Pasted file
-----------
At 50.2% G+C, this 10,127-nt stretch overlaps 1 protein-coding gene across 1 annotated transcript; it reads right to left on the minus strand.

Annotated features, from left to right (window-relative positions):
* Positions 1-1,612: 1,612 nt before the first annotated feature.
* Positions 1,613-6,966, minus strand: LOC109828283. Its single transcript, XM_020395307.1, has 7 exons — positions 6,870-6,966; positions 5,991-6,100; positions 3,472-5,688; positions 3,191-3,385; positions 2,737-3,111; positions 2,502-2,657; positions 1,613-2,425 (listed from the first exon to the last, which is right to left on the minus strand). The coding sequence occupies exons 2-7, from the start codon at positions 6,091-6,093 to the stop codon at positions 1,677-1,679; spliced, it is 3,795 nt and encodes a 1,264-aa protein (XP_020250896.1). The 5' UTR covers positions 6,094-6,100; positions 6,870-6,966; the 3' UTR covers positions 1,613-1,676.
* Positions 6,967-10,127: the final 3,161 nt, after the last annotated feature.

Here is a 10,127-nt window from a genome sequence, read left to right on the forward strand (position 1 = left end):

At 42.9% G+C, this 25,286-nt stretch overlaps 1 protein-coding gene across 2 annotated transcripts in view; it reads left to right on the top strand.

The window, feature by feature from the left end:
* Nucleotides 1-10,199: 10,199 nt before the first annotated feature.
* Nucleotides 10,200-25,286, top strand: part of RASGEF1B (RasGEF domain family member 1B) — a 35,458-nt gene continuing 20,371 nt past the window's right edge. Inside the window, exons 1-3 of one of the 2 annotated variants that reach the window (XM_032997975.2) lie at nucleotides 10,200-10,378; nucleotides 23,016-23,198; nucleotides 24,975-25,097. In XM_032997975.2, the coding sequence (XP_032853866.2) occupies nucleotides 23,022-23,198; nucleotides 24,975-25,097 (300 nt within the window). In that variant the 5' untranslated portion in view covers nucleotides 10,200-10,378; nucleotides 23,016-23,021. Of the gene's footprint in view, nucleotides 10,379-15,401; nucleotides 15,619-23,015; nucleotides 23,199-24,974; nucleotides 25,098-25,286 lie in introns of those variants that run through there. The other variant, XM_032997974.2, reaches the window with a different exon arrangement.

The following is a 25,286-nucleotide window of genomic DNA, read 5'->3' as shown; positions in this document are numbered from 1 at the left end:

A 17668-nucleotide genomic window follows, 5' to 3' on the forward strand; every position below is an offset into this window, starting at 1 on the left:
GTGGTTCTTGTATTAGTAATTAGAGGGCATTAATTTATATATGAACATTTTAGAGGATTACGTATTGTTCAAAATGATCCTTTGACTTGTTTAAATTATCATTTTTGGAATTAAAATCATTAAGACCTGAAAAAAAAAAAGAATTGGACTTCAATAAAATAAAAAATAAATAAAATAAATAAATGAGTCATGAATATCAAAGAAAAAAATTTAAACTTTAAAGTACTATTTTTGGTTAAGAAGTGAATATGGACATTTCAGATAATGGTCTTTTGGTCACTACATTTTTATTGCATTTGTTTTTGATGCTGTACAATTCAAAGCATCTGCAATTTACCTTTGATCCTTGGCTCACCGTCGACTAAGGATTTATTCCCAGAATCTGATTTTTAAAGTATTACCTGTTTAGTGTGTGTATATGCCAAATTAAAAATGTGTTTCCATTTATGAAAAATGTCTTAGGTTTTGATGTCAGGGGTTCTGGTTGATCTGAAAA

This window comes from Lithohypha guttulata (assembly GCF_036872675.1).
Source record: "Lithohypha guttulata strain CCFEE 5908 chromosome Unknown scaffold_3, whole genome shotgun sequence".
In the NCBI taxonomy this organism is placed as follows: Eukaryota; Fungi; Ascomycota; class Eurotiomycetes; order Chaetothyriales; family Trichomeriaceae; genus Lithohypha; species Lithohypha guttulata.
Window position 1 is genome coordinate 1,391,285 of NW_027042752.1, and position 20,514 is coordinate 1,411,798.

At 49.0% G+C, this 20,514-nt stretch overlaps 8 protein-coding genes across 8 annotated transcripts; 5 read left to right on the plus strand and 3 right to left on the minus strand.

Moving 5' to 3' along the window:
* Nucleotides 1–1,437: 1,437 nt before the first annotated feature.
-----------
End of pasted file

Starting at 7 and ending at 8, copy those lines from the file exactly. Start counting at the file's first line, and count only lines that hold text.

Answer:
At 42.9% G+C, this 25,286-nt stretch overlaps 1 protein-coding gene across 2 annotated transcripts in view; it reads left to right on the top strand.

The window, feature by feature from the left end: